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Going Green: The ITQ example

Scientists look to catch-share system to end overfishing

Alaska fisherman Greg Howe, captain of the F/V Keta,
    longlines for Alaska halibut. - Photo courtesy of Alaska Seafood Marketing
    Institute
By Lisa Duchene
September 01, 2009

How local is your fish? Customers are increasingly asking this question. Growing demand for local food is expected to reach $7 billion in 2011, according to Packaged Facts, a Rockville, Md., market research firm.

"Local," says Packaged Facts, often means grown within 250 miles or a day's drive of point-of-sale and tends to be relative. So in landlocked markets, local seafood probably means caught off any U.S. coast.

The sustainability of that U.S. harvest is poised to improve, offering buyers more environmentally responsible, domestic options like Alaska halibut and New England scallops. A government mandate to end overfishing, new policy approach and new leadership are so far getting the thumbs-up from marine scientists.

"We can't cover the entire U.S. market with domestic landings, even including aquaculture. But we can get a lot closer," says Andrew Rosenberg, professor of Natural Resources and the Environment at the University of New Hampshire and a former deputy director of the National Marine Fisheries Service (NMFS), part of the National Oceanic and Atmospheric Administration (NOAA).

Fisheries experts like Rosenberg are applauding the appointment of Jane Lubchenco, who took office in April as head of NOAA. The former marine biologist at Oregon State University is the first woman and first marine ecologist to lead the government agency.

"She brings scientific credibility and rigor to the job - and 
a real commitment to sustainability as a core value," says Daniel Esty, Hillhouse professor of environmental law and policy at Yale University's School of Forestry and Environmental Studies.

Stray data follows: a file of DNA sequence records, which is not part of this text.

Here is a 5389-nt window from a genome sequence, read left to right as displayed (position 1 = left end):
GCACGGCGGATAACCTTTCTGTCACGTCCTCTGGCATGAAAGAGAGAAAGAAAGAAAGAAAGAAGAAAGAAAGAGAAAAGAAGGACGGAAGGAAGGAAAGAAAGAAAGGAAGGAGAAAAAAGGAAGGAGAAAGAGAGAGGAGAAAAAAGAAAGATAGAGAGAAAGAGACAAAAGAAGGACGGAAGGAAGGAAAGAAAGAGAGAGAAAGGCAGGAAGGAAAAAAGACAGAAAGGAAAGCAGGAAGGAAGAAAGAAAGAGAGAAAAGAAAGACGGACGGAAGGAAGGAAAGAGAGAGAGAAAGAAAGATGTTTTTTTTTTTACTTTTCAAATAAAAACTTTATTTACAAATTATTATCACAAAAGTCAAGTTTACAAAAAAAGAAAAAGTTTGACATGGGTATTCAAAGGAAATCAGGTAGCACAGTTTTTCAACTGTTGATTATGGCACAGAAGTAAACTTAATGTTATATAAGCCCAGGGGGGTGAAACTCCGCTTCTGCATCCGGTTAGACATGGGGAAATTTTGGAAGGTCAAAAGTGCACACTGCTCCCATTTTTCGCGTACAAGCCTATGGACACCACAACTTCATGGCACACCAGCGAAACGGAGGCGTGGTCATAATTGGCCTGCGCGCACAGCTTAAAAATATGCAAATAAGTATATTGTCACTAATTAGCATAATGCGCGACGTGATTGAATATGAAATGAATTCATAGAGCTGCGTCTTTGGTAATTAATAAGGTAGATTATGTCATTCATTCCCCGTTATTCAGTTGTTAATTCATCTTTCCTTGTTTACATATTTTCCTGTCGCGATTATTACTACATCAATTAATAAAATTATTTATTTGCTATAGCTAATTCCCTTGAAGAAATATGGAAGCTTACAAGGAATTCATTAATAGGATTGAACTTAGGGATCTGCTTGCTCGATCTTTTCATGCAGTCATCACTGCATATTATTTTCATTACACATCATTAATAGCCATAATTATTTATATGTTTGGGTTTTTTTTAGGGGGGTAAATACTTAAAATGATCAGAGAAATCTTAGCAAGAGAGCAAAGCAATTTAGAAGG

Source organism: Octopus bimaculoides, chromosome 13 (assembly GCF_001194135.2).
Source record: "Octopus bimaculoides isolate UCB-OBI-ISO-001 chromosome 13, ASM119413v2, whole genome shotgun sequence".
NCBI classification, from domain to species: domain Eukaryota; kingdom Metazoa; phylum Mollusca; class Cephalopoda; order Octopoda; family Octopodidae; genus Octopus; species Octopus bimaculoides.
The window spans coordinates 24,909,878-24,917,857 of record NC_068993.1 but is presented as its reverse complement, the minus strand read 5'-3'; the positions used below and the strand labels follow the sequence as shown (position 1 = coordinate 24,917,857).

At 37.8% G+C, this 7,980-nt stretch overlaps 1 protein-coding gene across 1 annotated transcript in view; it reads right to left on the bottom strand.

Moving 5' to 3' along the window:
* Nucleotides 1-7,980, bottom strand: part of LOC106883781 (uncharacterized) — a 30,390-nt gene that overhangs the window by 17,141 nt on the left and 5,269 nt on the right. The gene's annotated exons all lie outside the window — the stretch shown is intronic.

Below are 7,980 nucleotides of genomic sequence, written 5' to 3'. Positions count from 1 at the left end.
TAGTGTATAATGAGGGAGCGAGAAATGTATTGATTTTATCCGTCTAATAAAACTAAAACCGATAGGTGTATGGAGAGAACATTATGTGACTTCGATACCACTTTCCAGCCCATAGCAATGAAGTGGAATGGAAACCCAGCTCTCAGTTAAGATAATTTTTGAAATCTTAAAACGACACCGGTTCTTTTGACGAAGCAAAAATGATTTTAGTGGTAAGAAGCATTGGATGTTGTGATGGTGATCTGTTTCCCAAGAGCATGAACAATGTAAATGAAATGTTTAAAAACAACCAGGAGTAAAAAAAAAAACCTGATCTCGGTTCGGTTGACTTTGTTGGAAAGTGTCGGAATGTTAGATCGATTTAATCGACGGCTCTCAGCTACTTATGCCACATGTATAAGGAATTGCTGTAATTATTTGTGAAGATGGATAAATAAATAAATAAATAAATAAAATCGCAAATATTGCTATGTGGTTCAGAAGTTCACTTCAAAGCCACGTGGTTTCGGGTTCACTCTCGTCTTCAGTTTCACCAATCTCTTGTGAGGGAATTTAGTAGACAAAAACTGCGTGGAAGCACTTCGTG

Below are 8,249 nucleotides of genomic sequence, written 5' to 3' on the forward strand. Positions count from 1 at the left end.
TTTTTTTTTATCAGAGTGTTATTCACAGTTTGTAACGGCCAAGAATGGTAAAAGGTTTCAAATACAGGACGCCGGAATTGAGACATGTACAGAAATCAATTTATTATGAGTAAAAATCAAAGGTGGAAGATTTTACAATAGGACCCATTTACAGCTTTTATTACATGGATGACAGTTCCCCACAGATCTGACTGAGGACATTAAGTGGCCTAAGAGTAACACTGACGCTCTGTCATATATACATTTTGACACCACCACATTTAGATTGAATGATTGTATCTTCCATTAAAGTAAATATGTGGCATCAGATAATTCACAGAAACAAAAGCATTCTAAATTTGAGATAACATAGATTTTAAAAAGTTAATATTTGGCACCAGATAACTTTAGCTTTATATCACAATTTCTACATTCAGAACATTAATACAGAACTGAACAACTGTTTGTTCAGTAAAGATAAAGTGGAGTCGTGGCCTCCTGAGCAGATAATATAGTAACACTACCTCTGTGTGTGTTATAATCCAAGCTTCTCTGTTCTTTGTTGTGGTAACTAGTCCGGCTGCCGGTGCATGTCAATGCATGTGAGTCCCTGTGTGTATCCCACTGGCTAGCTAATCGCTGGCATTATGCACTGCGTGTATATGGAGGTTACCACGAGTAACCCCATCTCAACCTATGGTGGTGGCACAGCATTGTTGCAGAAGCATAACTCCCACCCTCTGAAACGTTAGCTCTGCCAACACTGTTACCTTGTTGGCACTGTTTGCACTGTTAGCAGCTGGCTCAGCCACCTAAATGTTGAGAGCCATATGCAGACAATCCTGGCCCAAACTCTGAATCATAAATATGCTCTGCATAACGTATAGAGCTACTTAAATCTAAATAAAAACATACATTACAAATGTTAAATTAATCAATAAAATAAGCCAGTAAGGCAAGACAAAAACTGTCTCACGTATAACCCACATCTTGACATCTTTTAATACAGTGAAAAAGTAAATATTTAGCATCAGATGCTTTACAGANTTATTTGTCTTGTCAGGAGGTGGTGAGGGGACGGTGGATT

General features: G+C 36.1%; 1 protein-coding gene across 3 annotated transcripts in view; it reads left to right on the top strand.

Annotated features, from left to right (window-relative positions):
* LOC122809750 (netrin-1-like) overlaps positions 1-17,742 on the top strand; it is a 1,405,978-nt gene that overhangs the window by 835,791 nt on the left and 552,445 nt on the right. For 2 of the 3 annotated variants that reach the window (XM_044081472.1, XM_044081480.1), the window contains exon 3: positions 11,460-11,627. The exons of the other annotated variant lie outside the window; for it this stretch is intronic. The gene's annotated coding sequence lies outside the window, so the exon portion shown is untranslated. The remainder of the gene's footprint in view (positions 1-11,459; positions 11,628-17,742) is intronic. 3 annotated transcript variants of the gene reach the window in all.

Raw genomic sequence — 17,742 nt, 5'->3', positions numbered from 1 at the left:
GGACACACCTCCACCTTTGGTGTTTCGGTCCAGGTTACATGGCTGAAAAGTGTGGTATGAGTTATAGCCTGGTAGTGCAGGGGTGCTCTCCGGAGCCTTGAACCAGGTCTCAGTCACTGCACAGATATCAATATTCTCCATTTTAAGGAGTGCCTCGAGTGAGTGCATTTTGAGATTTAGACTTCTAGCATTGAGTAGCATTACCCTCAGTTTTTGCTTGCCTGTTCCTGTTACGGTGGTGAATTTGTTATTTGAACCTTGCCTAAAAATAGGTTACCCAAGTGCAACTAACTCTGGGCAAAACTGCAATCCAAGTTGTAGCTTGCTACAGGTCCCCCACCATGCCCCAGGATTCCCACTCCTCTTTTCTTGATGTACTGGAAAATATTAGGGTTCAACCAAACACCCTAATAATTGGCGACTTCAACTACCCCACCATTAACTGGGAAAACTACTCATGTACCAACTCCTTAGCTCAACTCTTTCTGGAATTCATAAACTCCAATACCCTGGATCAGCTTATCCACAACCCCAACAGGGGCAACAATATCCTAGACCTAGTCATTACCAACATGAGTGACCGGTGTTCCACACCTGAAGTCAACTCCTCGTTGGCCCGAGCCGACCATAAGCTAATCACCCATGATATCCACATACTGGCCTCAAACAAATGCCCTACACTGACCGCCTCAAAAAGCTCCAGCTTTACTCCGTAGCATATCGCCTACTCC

Also, for the first time, the Magnuson-Stevens Fishery Conservation and Management Act, updated in 2007, requires NMFS to end overfishing in U.S. waters by 2010.

The Magnuson Act "doesn't allow much wiggle room on that," says James Balsiger, acting administrator for NMFS. "We were focused on that anyway, as a fisheries service and the [regional] councils were focused on it. I think we would have gotten there for the major species."

"I think we have turned the corner," adds Balsiger. "We will have sustainable fisheries. I think we will end overfishing."

Overfishing generally means the rate of fishing exceeds what the stock can support; most 
U.S. stocks have a specific overfishing definition.

In early August, NMFS reported the status of 230 commercially important U.S. stocks as of the second quarter. For about 19 percent of those stocks (42 stocks), the status is either unknown or the agency has not set an overfishing definition.

For the remaining 188 stocks (or about 81 percent of the 230 tracked stocks), NMFS reports that overfishing is happening on about 21 percent of them, or 39 stocks. That means the rate of fishing is for now considered to be OK on 80 percent of the stocks with a known status (or 64 percent of the 230 commercially important stocks).